What has Covid lockdown taught accountancy firms?

//What has Covid lockdown taught accountancy firms?

What has Covid lockdown taught accountancy firms?

As lockdown eases and the country returns to some form of normality, organisations are reflecting on their reaction to the pandemic. While it has brought disruption, it has also shown how resilient many businesses are when faced with unforeseen pressures. Accountancy firms who embrace the pandemic as a learning opportunity and adapt their working practices are likely to survive the upcoming recession.

In this article, we look at the lessons accountants can take from lockdown and how they can be incorporated into a post-Covid world.

Cloud-based technology is essential

Firms who have already adopted cloud-based technology responded to the changes caused by Covid-19 more successfully than those still using traditional methods of working.

Rather than having physical servers in the office, cloud-based apps run on remote servers and are accessible through a web browser. Staff don’t have to be in the office to access information, so when the country went into lockdown, they could work from home immediately.

Accounting firms should start using cloud-based technology, if they aren’t already. There are a variety of technologies available, including online client portals, document management systems and virtual collaboration tools. Collaboration tools are particularly important for remote working. A useful tool such as Slack provides a central hub for communication and file sharing, tracks interactions and gives you an audit trail. It also allows you to make voice and video calls from inside the platform.

The benefits of cloud-based technology include:

● Access anytime on any device

● Reduced infrastructure costs

● Low ongoing costs

● Automatic back-ups and software updates

● Increased security

● Can be used on any brand of computer

Working from home is a viable alternative to the office

Accountancy firms must make technological and cultural changes to allow flexible working to become more mainstream in the future. The pandemic has shown us people can work remotely successfully.

Enforced home working, while not always ideal, has given many people the chance to redress their work/life balance. Reduced commute times allow them to spend more time with their families. Being able to work flexible hours than the usual 9 to 5 helps with childcare responsibilities. Staff are unlikely to want to lose the positive effects remote working has had on their lives.

Accountancy firms will benefit from a home/office hybrid arrangement. Rent and overheads can be cut significantly, as can the costs associated with business travel. Many trips will now be deemed as unnecessary and replaced by video conferencing instead. Firms can also offer their services to clients over more flexible hours as some employees will spread their working hours over evenings and weekends.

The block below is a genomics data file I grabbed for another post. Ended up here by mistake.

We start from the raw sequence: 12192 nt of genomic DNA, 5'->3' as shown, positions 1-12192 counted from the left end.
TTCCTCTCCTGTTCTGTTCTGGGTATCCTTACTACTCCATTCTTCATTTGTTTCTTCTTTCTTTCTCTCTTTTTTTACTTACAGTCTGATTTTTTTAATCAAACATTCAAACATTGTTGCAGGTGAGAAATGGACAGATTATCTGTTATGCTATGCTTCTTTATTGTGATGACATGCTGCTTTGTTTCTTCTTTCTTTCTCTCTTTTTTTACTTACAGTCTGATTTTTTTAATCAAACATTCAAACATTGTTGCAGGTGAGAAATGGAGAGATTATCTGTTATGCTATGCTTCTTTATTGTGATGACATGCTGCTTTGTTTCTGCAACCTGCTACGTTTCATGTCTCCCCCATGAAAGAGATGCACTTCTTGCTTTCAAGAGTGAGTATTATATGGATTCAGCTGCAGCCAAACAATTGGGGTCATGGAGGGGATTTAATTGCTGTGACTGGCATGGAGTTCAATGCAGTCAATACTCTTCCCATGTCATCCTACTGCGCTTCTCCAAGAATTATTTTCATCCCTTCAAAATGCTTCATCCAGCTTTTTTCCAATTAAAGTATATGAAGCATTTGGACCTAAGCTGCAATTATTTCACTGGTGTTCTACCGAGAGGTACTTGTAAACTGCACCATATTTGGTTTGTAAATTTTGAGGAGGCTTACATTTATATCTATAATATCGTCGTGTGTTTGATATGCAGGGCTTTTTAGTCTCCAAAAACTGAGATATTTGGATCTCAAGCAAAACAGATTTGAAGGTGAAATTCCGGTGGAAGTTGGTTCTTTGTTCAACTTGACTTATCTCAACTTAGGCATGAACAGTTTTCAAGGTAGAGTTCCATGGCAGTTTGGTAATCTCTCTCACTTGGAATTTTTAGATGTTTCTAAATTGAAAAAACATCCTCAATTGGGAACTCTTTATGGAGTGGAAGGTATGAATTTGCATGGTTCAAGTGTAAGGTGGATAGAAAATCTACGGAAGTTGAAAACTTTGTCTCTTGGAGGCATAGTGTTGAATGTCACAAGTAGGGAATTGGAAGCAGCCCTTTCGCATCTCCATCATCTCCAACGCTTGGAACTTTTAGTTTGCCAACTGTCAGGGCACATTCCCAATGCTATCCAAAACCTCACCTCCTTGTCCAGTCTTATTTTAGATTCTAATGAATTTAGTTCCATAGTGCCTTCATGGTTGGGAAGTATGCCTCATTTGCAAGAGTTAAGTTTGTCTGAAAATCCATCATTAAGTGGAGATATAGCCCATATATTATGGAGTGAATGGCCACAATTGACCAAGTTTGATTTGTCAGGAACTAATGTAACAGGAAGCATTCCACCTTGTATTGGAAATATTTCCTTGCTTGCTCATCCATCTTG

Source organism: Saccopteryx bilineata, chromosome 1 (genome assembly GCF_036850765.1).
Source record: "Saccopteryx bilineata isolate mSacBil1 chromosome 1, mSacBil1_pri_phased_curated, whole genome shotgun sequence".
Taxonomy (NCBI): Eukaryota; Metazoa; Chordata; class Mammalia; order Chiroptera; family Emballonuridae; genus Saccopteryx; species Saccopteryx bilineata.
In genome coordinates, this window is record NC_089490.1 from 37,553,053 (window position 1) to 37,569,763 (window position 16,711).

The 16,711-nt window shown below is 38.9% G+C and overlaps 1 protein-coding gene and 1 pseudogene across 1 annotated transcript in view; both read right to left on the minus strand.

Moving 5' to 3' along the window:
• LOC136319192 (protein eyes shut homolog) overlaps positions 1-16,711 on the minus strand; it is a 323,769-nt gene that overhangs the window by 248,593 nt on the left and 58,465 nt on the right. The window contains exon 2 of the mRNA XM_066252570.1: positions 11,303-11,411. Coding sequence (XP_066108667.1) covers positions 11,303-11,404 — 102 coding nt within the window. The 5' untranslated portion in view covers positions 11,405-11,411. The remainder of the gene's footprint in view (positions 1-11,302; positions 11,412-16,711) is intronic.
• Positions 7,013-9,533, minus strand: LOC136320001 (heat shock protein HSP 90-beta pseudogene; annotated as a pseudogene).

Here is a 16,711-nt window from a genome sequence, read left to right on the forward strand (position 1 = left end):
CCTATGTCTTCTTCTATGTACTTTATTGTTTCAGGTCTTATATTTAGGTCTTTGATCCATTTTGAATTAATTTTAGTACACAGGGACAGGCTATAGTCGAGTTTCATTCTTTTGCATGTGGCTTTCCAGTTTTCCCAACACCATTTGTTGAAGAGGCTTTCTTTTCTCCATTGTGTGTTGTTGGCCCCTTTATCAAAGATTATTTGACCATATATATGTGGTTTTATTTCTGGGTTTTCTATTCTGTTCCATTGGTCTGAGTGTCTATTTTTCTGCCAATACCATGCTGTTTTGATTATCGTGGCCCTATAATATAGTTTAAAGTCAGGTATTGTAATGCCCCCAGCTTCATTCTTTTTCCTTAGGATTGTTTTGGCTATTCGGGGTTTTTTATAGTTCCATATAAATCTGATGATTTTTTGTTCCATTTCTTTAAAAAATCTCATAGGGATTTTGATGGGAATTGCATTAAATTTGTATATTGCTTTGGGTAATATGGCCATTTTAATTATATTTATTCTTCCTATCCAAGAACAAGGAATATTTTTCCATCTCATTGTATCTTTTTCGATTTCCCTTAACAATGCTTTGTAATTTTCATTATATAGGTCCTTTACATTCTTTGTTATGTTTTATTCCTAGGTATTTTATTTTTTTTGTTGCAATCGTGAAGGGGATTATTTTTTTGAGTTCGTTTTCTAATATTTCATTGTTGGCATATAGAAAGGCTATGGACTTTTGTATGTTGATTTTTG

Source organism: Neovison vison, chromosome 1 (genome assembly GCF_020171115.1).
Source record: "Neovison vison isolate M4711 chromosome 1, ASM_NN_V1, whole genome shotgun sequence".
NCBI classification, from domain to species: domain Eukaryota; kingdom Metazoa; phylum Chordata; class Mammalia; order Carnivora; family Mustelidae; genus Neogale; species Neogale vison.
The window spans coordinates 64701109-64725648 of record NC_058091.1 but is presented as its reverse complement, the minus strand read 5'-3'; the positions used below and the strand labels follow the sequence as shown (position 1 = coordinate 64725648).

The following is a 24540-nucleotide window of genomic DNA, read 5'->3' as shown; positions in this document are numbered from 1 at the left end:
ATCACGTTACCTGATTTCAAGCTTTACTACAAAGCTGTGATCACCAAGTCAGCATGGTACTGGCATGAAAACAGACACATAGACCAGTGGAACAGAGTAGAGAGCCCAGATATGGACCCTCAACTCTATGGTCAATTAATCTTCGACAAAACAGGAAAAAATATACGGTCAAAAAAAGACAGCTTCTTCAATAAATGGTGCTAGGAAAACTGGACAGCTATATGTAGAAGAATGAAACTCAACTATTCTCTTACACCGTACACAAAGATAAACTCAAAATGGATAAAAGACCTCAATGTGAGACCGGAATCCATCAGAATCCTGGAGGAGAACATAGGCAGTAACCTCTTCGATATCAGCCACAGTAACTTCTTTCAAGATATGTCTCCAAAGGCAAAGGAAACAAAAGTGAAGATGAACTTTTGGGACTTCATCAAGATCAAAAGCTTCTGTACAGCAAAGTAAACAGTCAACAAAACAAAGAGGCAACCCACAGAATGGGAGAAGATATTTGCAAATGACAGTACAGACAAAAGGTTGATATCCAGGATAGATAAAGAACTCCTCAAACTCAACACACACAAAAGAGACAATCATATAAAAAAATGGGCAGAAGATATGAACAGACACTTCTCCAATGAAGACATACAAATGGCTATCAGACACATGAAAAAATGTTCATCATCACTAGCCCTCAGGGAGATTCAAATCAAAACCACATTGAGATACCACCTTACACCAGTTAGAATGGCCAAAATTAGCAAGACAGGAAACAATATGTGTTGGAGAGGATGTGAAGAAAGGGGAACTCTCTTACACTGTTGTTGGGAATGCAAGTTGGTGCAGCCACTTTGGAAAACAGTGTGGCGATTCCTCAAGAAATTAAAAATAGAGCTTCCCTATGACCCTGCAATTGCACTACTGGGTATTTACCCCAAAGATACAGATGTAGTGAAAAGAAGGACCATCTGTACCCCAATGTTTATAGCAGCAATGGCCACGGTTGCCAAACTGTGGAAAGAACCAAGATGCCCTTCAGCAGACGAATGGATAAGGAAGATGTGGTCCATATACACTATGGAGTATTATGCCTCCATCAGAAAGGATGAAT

Firms who don’t adapt are likely to face issues retaining or recruiting top talent.

Don’t neglect business continuity and crisis planning

Perhaps the most obvious lesson to come out of the pandemic relates to business continuity and crisis planning. Accountancy firms must either create or review their business continuity plan to cover risks that may impact them in the future and build resilience. For example, how would a second wave of Covid-19 affect the business?

As discussed above, mitigating actions could involve implementing more cloud-based technology or enhancing current technology and processes. Upgrading connectivity is likely to be high on the list to allow employees to work more effectively remotely.

Accountancy is becoming more advisory

Accountancy firms are likely to have seen an uplift in requests for advisory services during lockdown. Even before the lockdown, technologies such as cloud accounting software had automated many tasks, freeing up staff to provide higher-value services.

Accountants have traditionally offered a compliance-focused service. Bookkeeping, financial reporting, ensuring their clients meet regulatory requirements and make tax submissions on time. In the future, firms will continue to offer more of the kind of services they have during lockdown, like risk management and product/service diversification. Other services accountants can offer include:

  • Strategic planning
  • Growth profitability
  • Business intelligence
  • Succession planning
  • Business valuation
  • Restructuring and rationalisation

Accountants will move away from being technical advisors and more towards being trusted partners, educating clients on different options and offering creative solutions.

Change creates opportunity

Along with chaos and devastation, Covid-19 has brought opportunities for growth and new directions for some businesses and their accountants. Many are having to diversify to survive and are turning to their accountants to help them assess risks and opportunities.

Others need help to mitigate their cash flow risks, find alternative sources of credit or apply for government funding. Accountants can position themselves as trusted business advisors and guide clients through turbulent times. They can show their long-term value and help businesses become more resilient and flexible – in short, they can help them survive.

Although Covid-19 forced accounting firms to make changes quickly, now they will have more time to implement permanent changes needed for their businesses to thrive. If you’d like to find out more about digital accountancy, call our specialist advisors today.

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